My current client is switching from IE 6 to 8 for their primarily ExtJS web application. I've been working on debugging some IE8 issues and had a peculiar problem where tables were refusing to display. At first I thought this was due to some bad markup, but using the new Developer tools in IE8 revealed that the elements were, in fact, present in the HTML.
I tried forcing the table to show by setting some styles via CSS, thinking I might have a layout issue, but nothing worked. I started to get pretty worried that a style being set by ExtJS was causing the issue and didn't know how I could fix it. I decided to try viewing the page in IE's "Compatibility Mode", since I knew this page worked in IE6, before digging through ExtJS. Lo and behold, the table reappeared.
So what was the difference? At the top right of the Developer Tools window are 2 menu items: Browser Mode and Document Mode. Changing Browser Mode lets you view your webpage as if you were using either IE7, IE8, or IE8 in Compatibility Mode. Changing Document Mode (between Quirks, IE7 Standards, and IE8 standards) changes the page's layout mode via DOCTYPE or tag.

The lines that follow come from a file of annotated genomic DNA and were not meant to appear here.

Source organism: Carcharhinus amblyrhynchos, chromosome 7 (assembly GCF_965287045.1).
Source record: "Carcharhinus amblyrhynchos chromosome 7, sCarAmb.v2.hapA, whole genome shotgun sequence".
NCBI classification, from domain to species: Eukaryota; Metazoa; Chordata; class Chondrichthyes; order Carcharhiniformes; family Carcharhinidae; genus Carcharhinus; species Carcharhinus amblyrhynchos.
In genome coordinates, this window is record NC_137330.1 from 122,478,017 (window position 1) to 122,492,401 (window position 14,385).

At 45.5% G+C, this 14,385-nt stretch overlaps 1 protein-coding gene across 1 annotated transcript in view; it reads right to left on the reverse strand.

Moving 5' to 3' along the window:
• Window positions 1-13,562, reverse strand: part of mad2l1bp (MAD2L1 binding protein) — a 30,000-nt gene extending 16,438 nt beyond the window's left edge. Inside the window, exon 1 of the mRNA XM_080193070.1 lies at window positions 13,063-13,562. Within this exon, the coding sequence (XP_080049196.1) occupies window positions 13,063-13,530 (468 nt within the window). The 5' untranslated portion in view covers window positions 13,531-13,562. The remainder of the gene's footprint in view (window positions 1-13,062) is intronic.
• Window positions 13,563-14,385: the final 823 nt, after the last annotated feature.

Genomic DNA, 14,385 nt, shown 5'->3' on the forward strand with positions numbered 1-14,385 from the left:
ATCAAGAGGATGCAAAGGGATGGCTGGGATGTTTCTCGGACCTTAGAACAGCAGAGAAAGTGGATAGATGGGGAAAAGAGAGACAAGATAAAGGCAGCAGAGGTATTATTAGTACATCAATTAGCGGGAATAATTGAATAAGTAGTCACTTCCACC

This proved to be the key I was searching for. By default, my page was being displayed in Quirks mode which resulted in my tables not displaying. All I had to do to force my pages to display in IE8 Standards mode was to add a tag in the head of my pages. Be sure to put the tag before all other elements (other than title) or it won't get picked up.
So if you have some elements that are not displaying when you test your site with IE8, try different Document Modes through the Developer Tools first and possibly save yourself some time.
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